The Wilderness Athlete and Adventurer


  • Wilderness sports differ from traditional sports in several ways.

  • Participation levels of athletes may vary: professional, sponsored, and paid athletes; athletic individuals and adventurers; and intermittent recreational participants.

  • The setting of wilderness sports is often austere, remote, and not regulated by organized bodies as traditional sports are.

  • Participants range in age from children to older adults and seniors.

  • Typically, there is no distinction in participation between male and female participants in wilderness sports.

  • Competition does occur but is often an individual endeavor to achieve a personal best.

  • It is probable that 90% or greater of athletes are not professional.

  • Other important distinctions are that wilderness sports are typically not team sports, except for certain exceptions such as team-based overland adventure races and the team concept that applies to accomplishing common goals such as in climbing sports and events.

  • Participants may be those with disabilities, pregnant females, or individuals who may have chronic health conditions, particularly older adults, who may be affected by conditions or environments where they occur (e.g., wilderness sports/adventures occurring at high altitudes).

  • Although it is difficult to quantify participation in wilderness sports participation, primarily because of lack of tracking data, overall participation has increased in recent years.

  • Approximately half of all Americans participated in at least one outdoor activity in 2014, which equates to over 141 million individuals collectively participating in approximately 12 billion outdoor outings.

  • Increase in ski and snowboard sales, including backcountry equipment, as well increase in the sales and development of companies in the climbing and mountain biking industries support the increasing participation in wilderness and adventure activities.

  • Accordingly, providers must understand how wilderness sports differ from traditional sports, particularly to evaluate and advise participants in the setting of a preparticipation evaluation (PPE) and to understand and manage injuries and illnesses occurring as a result of the activities.

  • International travel or remote domestic travel is common in wilderness sports/adventures and calls for unique considerations:

    • Travel insurance is available for international travel.

    • Insurance is also available, as are global positioning system (GPS)–locating devices, in the event search and rescue services are warranted.

    • Travel-specific disease prevention utilizing preventive practices, vaccines, and occasionally medications (Traveler’s Health at ) is helpful.

  • Although it is difficult to comprehensively enlist all wilderness and adventure activities, examples of general categories of wilderness sports are illustrated in Table 16.1 .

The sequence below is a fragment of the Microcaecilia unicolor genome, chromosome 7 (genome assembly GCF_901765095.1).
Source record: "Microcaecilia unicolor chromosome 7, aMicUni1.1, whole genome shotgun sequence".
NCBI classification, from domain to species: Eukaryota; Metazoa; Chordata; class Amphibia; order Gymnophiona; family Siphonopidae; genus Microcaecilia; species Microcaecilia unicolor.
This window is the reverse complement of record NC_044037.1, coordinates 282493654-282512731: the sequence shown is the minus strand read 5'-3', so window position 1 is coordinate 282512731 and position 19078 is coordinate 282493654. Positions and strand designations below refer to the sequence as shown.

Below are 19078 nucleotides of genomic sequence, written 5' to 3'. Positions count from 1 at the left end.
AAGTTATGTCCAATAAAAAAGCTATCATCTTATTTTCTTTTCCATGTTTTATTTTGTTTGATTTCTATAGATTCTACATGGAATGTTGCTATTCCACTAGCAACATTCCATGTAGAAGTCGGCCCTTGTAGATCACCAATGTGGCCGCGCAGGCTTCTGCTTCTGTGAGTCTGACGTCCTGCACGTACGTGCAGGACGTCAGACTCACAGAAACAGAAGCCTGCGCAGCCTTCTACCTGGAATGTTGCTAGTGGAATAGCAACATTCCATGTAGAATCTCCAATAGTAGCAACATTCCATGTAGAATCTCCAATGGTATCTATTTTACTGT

Table 16.1
    Examples of General Categories of Wilderness Sports a
    Wilderness Event Category Sport/Adventure
    Climbing sports Rock
    Mixed rock and ice
    Snow sports Backcountry skiing
    Backcountry snowboarding
    Glacier travel
    Water sports River running (kayaking or rafting)
    Open water swimming
    Cycling sports Mountain biking
    Endurance/trekking events Hiking
    Trail running (ultra-marathons)
    Overland adventure racing

    a Note: This is not an inclusive list.


  • Wilderness: A wild and uncultivated region such as a forest or desert, which is generally uninhabited or inhabited only by wild animals, and in which travel by land or water by humans can be considered a sport or adventure.

  • Backcountry: Refers to areas outside of controlled borders in wilderness regions, such as out of bounds at ski resorts for skiing/snowboarding or, perhaps, areas that could be out of cell phone or Internet range; can be applied to any wilderness sport.

Preparticipation Evaluation for the Wilderness Athlete and Adventurer


  • The PPE is an evaluation of athletes or sports participants before participation in a sport, an event, or an adventure.

  • PPE is common in traditional and organized sports, specifically high school or collegiate sports, where it is often required despite limited supporting evidence.

  • PPE for wilderness sports is performed less frequently compared with that for traditional sports, but recent literature offers guidance and methodology for clinicians who perform PPEs for wilderness sports.

  • Common reasons an athlete or adventurer may request a PPE may include a requirement from an agency or a guide service, a training course in outdoor education or wilderness skills, or individually requested based on personal goals and/or medical conditions.

  • Examples of important considerations for the PPE for the wilderness athlete/adventurer are outlined in Table 16.2 .